Compensation benchmarking helps businesses understand where they stand when it comes to employee pay rates. In this blog, we look at what compensation benchmarking is and five reasons why your company needs it.
Managing people is a difficult process. It comes with nearly infinite variability – every person is different and requires unique motivators. Perhaps the most important motivator, compensation, has become the most complicated – especially in our current economy.
Right now, the competition for top talent is stiff. Employers are trying anything and everything to attract and retain hardworking, reliable employees. This has made compensation a strategic differentiator – but only for those that figure out how to manage it properly across the enterprise.
Before we go any further, let’s talk about compensation management.
What Is Compensation Management?
Compensation management is simply the process of ensuring that an organization’s salaries and bonuses remain competitive, appropriate, and equitable. It also involves managing company benefit programs to make sure they meet the needs of the current workforce.
Compensation management plays a large role in human resources (HR) since it can impact employee retention, the hiring process, company performance, and team engagement. It helps keep a company competitive in the labor market.
How Compensation Benchmarking Fits In
Compensation benchmarking is a process that matches internal jobs with market pay data or a salary survey to identify the market rate for each position. It’s also referred to as salary benchmarking and uses internal job descriptions to match established salary survey jobs to identify the external market rate for each benchmark position.
The aim is to understand how an organization’s pay rates compare to market rates to set individual salaries at an appropriate level and further structure compensation systems.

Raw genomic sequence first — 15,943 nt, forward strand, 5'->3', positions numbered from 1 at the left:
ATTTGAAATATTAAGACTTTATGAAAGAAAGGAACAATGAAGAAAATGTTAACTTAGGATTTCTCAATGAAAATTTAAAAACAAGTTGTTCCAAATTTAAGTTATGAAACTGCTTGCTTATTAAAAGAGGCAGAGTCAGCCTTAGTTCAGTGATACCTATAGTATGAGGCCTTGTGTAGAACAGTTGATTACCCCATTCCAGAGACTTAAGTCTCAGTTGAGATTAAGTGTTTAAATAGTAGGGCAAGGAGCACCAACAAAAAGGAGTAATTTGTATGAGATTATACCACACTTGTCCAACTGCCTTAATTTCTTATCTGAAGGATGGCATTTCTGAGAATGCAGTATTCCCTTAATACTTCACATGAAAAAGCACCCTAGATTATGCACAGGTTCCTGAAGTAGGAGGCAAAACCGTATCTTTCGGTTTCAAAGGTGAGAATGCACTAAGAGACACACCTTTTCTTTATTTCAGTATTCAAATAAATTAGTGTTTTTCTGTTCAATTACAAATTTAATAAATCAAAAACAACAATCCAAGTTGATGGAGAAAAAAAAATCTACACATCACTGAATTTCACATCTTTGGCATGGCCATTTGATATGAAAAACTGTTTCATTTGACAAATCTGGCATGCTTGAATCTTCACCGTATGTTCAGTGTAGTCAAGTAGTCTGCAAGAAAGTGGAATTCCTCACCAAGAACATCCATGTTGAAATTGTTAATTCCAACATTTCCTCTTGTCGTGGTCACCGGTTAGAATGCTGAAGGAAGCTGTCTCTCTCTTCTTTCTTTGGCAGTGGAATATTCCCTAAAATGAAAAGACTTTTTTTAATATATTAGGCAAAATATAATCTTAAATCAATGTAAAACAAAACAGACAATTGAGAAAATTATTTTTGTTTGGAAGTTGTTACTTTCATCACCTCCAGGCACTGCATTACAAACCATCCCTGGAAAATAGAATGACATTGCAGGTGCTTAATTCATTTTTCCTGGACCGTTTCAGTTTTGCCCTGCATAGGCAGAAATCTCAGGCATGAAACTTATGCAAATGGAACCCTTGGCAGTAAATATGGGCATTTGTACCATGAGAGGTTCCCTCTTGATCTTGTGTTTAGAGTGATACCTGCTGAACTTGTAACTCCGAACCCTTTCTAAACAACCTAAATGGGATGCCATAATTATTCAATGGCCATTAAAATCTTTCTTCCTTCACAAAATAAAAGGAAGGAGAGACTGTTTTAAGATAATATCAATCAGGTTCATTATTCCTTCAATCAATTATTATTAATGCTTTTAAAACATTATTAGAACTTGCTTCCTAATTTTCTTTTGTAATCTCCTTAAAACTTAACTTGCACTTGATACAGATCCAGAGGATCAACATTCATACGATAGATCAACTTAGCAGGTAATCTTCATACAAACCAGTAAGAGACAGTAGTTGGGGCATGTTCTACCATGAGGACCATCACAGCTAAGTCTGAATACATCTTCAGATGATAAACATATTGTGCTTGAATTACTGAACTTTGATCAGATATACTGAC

The first step to compensation benchmarking is identifying all the key attributes of a position. You’ll want to explore going rates for that job description from reputable sources like HR-reported aggregate market data or survey data.
The content of the role’s duties matters much more than the title when coming up with a benchmark for a position’s compensation. Multiple sourcing for compensation benchmarking leads to more accurate results.
Factors that influence salary benchmarks include industry, geographic region, organization size, education levels, and cost of living.
Most companies target the middle of a salary range when benchmarking.
Why Is Compensation Benchmarking Important?
Performing regular compensation benchmarking ensures that salaries remain fair and are updated with current market trends, which helps retain employees. And good compensation benchmarking reduces costs by retaining employees at competitive rates. After all, each time a company hires an employee, there are expenses involved, including training, materials, supplies and hiring tools.
Not only does compensation benchmarking make sure you’re offering fair, or competitive market rates, but it makes you a more competitive employer in the journey for top-notch talent.
Compensation benchmarking can also help keep your employees happy and satisfied in their jobs. It’s a hard pill to swallow when you learn about someone with the same job title earning more money.
And because compensation benchmarking keeps pay transparent and more equal, employees tend to appreciate it. That holds doubly true if it applies to promotions, too.